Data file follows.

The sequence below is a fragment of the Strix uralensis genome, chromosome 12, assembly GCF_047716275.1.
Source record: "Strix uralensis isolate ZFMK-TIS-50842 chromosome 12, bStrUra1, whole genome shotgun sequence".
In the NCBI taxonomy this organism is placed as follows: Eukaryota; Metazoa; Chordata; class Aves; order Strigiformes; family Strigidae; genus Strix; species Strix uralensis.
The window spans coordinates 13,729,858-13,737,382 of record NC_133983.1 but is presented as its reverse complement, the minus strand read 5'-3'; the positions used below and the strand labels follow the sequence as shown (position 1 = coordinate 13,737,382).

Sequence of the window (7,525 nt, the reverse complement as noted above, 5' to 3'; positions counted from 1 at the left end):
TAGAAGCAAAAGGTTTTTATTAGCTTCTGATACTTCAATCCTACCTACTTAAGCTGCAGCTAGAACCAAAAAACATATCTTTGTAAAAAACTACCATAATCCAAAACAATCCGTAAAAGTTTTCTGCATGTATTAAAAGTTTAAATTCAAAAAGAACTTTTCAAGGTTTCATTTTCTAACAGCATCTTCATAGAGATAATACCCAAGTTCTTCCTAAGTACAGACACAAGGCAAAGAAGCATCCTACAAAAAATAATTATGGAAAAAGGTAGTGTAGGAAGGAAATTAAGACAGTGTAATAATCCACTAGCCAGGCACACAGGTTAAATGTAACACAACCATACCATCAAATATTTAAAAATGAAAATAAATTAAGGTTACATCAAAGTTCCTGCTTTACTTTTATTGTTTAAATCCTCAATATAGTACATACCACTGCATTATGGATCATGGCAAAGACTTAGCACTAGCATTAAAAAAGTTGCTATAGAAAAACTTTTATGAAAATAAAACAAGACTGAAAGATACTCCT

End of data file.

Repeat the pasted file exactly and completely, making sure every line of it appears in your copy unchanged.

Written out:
The sequence below is a fragment of the Strix uralensis genome, chromosome 12, assembly GCF_047716275.1.
Source record: "Strix uralensis isolate ZFMK-TIS-50842 chromosome 12, bStrUra1, whole genome shotgun sequence".
In the NCBI taxonomy this organism is placed as follows: Eukaryota; Metazoa; Chordata; class Aves; order Strigiformes; family Strigidae; genus Strix; species Strix uralensis.
The window spans coordinates 13,729,858-13,737,382 of record NC_133983.1 but is presented as its reverse complement, the minus strand read 5'-3'; the positions used below and the strand labels follow the sequence as shown (position 1 = coordinate 13,737,382).

Sequence of the window (7,525 nt, the reverse complement as noted above, 5' to 3'; positions counted from 1 at the left end):
TAGAAGCAAAAGGTTTTTATTAGCTTCTGATACTTCAATCCTACCTACTTAAGCTGCAGCTAGAACCAAAAAACATATCTTTGTAAAAAACTACCATAATCCAAAACAATCCGTAAAAGTTTTCTGCATGTATTAAAAGTTTAAATTCAAAAAGAACTTTTCAAGGTTTCATTTTCTAACAGCATCTTCATAGAGATAATACCCAAGTTCTTCCTAAGTACAGACACAAGGCAAAGAAGCATCCTACAAAAAATAATTATGGAAAAAGGTAGTGTAGGAAGGAAATTAAGACAGTGTAATAATCCACTAGCCAGGCACACAGGTTAAATGTAACACAACCATACCATCAAATATTTAAAAATGAAAATAAATTAAGGTTACATCAAAGTTCCTGCTTTACTTTTATTGTTTAAATCCTCAATATAGTACATACCACTGCATTATGGATCATGGCAAAGACTTAGCACTAGCATTAAAAAAGTTGCTATAGAAAAACTTTTATGAAAATAAAACAAGACTGAAAGATACTCCT